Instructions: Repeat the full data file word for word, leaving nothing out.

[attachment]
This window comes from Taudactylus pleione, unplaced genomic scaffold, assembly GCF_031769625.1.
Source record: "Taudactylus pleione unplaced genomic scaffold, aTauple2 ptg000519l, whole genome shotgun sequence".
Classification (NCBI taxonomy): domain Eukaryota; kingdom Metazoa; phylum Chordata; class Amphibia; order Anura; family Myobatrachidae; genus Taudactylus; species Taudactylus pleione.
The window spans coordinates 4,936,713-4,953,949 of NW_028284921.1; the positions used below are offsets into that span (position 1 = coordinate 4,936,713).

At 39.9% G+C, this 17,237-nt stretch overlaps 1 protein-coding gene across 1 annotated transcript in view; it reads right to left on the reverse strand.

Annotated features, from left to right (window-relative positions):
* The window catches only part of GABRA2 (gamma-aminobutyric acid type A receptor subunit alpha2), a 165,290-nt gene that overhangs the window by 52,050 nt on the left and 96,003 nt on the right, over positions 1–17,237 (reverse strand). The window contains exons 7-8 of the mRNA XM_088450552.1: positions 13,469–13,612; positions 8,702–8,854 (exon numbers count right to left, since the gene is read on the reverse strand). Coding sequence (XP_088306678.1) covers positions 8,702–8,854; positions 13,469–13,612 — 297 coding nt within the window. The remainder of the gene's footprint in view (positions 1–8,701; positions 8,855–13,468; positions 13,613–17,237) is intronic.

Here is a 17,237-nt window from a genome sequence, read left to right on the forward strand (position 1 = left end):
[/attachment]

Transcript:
This window comes from Taudactylus pleione, unplaced genomic scaffold, assembly GCF_031769625.1.
Source record: "Taudactylus pleione unplaced genomic scaffold, aTauple2 ptg000519l, whole genome shotgun sequence".
Classification (NCBI taxonomy): domain Eukaryota; kingdom Metazoa; phylum Chordata; class Amphibia; order Anura; family Myobatrachidae; genus Taudactylus; species Taudactylus pleione.
The window spans coordinates 4,936,713-4,953,949 of NW_028284921.1; the positions used below are offsets into that span (position 1 = coordinate 4,936,713).

At 39.9% G+C, this 17,237-nt stretch overlaps 1 protein-coding gene across 1 annotated transcript in view; it reads right to left on the reverse strand.

Annotated features, from left to right (window-relative positions):
* The window catches only part of GABRA2 (gamma-aminobutyric acid type A receptor subunit alpha2), a 165,290-nt gene that overhangs the window by 52,050 nt on the left and 96,003 nt on the right, over positions 1–17,237 (reverse strand). The window contains exons 7-8 of the mRNA XM_088450552.1: positions 13,469–13,612; positions 8,702–8,854 (exon numbers count right to left, since the gene is read on the reverse strand). Coding sequence (XP_088306678.1) covers positions 8,702–8,854; positions 13,469–13,612 — 297 coding nt within the window. The remainder of the gene's footprint in view (positions 1–8,701; positions 8,855–13,468; positions 13,613–17,237) is intronic.

Here is a 17,237-nt window from a genome sequence, read left to right on the forward strand (position 1 = left end):